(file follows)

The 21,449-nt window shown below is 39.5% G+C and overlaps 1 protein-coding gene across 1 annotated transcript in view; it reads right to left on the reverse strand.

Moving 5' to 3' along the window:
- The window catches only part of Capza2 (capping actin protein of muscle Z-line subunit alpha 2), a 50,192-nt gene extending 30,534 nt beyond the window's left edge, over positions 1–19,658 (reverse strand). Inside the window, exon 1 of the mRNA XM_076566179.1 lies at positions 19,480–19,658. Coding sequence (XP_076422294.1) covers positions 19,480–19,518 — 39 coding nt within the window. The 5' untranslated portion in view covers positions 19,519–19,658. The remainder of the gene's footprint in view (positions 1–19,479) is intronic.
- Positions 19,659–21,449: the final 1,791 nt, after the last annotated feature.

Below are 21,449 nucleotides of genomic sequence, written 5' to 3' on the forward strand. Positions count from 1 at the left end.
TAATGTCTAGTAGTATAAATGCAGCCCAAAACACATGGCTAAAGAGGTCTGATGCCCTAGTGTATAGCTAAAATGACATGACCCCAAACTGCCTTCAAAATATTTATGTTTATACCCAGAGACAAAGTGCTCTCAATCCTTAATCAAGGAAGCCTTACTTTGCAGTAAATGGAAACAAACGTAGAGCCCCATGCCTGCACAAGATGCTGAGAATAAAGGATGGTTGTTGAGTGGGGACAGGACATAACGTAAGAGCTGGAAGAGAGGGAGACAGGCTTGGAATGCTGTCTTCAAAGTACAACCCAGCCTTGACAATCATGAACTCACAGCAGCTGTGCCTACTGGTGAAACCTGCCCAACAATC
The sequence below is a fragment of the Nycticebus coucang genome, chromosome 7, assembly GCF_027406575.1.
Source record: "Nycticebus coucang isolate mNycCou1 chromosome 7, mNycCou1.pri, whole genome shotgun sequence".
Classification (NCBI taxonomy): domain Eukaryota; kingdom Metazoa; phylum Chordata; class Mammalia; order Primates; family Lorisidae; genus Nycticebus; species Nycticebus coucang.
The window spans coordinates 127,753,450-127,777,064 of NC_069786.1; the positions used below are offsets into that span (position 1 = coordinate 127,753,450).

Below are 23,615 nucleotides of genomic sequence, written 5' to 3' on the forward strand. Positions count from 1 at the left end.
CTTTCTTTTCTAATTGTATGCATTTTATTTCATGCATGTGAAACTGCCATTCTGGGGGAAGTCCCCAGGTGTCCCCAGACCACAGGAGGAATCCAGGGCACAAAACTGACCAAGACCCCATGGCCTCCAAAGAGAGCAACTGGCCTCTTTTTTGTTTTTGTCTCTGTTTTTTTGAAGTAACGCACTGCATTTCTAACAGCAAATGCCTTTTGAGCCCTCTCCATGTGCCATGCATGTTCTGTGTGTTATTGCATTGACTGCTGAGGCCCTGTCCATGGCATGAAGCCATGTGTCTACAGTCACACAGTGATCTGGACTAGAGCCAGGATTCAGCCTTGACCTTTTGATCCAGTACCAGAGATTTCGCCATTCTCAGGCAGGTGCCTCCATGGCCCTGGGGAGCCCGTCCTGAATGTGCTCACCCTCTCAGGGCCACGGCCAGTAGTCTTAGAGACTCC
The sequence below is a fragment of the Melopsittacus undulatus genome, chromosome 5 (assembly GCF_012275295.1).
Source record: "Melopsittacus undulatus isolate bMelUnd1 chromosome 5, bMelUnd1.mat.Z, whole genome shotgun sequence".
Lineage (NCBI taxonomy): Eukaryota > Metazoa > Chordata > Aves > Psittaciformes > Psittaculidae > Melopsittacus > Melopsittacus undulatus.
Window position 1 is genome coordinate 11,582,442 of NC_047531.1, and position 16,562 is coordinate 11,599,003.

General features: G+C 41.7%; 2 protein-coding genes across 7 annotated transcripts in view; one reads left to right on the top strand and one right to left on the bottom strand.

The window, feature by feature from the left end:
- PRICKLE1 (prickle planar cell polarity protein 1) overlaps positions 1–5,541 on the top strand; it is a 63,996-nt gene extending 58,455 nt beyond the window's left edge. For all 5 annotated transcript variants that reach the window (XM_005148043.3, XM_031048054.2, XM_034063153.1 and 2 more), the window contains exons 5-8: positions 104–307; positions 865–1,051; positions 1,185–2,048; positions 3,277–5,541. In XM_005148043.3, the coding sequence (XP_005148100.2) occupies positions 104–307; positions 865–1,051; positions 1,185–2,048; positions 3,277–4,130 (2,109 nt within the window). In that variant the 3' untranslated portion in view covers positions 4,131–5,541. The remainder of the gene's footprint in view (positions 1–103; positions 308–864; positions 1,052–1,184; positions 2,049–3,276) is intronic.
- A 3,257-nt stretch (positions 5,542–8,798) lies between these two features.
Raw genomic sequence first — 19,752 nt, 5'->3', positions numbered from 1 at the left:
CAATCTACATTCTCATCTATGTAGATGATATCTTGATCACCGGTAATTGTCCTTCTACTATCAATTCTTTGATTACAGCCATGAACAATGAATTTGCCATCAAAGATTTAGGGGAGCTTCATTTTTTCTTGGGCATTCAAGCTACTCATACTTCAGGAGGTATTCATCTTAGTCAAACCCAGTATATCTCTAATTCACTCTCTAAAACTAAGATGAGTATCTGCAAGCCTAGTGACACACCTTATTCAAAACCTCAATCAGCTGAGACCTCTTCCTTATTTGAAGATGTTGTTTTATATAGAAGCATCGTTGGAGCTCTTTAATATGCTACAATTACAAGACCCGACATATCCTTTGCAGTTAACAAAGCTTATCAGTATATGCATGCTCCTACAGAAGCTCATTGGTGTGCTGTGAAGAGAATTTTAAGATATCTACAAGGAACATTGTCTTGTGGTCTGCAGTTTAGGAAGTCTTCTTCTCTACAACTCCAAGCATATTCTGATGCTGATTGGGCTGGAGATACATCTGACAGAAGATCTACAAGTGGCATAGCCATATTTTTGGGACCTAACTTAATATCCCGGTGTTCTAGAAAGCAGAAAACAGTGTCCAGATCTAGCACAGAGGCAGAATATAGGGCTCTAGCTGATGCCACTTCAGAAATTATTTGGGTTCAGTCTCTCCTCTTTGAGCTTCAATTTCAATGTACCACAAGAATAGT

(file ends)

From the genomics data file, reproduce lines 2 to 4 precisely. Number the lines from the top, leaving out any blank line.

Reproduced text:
Moving 5' to 3' along the window:
- The window catches only part of Capza2 (capping actin protein of muscle Z-line subunit alpha 2), a 50,192-nt gene extending 30,534 nt beyond the window's left edge, over positions 1–19,658 (reverse strand). Inside the window, exon 1 of the mRNA XM_076566179.1 lies at positions 19,480–19,658. Coding sequence (XP_076422294.1) covers positions 19,480–19,518 — 39 coding nt within the window. The 5' untranslated portion in view covers positions 19,519–19,658. The remainder of the gene's footprint in view (positions 1–19,479) is intronic.
- Positions 19,659–21,449: the final 1,791 nt, after the last annotated feature.